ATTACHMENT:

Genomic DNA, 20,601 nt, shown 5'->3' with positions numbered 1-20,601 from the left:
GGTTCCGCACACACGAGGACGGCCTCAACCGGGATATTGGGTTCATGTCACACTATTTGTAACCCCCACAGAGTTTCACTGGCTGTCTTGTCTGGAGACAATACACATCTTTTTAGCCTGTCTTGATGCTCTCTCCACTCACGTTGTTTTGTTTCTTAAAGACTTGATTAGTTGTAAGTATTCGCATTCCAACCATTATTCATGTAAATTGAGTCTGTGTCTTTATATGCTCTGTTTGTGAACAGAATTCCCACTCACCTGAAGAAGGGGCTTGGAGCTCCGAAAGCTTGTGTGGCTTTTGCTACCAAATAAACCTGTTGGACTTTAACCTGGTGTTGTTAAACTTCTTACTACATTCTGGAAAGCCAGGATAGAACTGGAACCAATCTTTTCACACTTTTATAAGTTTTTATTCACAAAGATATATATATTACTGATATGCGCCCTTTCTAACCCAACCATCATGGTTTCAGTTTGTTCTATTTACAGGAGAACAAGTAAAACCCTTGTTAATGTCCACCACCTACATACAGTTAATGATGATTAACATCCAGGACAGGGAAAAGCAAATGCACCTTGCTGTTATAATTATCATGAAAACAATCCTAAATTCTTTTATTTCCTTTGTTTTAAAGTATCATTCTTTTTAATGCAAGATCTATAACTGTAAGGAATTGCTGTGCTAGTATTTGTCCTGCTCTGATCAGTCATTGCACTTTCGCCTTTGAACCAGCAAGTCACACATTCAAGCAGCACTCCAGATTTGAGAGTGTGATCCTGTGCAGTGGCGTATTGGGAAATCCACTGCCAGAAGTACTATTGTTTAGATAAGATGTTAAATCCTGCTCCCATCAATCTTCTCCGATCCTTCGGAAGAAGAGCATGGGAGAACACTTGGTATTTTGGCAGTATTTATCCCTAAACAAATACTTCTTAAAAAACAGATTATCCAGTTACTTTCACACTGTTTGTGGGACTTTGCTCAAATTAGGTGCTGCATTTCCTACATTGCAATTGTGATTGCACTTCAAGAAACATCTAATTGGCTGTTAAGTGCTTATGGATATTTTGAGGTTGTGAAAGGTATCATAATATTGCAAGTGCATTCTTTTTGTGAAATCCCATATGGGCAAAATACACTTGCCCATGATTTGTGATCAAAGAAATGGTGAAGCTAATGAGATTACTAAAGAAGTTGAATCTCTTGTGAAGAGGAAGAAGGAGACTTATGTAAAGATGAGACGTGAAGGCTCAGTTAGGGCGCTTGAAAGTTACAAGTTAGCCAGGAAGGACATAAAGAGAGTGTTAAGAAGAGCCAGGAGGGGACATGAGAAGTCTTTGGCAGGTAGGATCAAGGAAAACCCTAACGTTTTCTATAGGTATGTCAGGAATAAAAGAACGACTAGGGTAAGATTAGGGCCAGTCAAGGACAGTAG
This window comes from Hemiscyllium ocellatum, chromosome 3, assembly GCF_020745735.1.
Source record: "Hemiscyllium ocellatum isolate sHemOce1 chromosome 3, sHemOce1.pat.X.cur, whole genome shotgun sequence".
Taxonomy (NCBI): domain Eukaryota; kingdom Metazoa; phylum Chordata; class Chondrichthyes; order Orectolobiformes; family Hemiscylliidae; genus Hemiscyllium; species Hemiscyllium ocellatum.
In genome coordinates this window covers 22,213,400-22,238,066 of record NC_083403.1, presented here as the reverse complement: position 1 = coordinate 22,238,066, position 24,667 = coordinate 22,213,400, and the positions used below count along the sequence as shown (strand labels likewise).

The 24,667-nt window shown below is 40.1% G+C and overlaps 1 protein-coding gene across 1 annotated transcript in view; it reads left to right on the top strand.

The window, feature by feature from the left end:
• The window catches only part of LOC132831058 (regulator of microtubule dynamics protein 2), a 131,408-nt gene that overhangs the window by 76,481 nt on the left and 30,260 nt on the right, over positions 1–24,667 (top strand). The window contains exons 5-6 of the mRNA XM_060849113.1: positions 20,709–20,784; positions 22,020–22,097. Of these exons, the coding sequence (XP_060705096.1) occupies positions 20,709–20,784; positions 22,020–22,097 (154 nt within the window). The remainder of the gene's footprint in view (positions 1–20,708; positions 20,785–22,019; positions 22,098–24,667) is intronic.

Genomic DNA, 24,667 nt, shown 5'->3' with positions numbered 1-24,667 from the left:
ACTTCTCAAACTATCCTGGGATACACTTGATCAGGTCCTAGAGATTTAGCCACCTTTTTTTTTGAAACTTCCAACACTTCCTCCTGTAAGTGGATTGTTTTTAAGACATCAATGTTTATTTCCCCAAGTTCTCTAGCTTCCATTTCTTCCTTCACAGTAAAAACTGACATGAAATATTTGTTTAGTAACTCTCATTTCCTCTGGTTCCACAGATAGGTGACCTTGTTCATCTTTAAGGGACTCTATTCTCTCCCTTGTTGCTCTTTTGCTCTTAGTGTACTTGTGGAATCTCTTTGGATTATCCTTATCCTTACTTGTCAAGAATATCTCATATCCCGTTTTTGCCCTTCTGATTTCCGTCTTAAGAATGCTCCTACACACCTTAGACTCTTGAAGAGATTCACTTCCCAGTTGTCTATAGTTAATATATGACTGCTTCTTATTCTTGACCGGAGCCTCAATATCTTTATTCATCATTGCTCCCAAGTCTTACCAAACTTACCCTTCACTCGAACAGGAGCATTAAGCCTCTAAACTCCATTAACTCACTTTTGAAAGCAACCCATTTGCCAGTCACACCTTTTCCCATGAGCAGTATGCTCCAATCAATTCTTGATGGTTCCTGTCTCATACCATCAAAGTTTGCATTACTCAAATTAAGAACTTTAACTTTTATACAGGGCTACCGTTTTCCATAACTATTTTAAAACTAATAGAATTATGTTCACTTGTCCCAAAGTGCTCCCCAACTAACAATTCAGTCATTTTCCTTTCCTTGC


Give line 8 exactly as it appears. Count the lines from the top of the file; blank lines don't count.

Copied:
The window, feature by feature from the left end: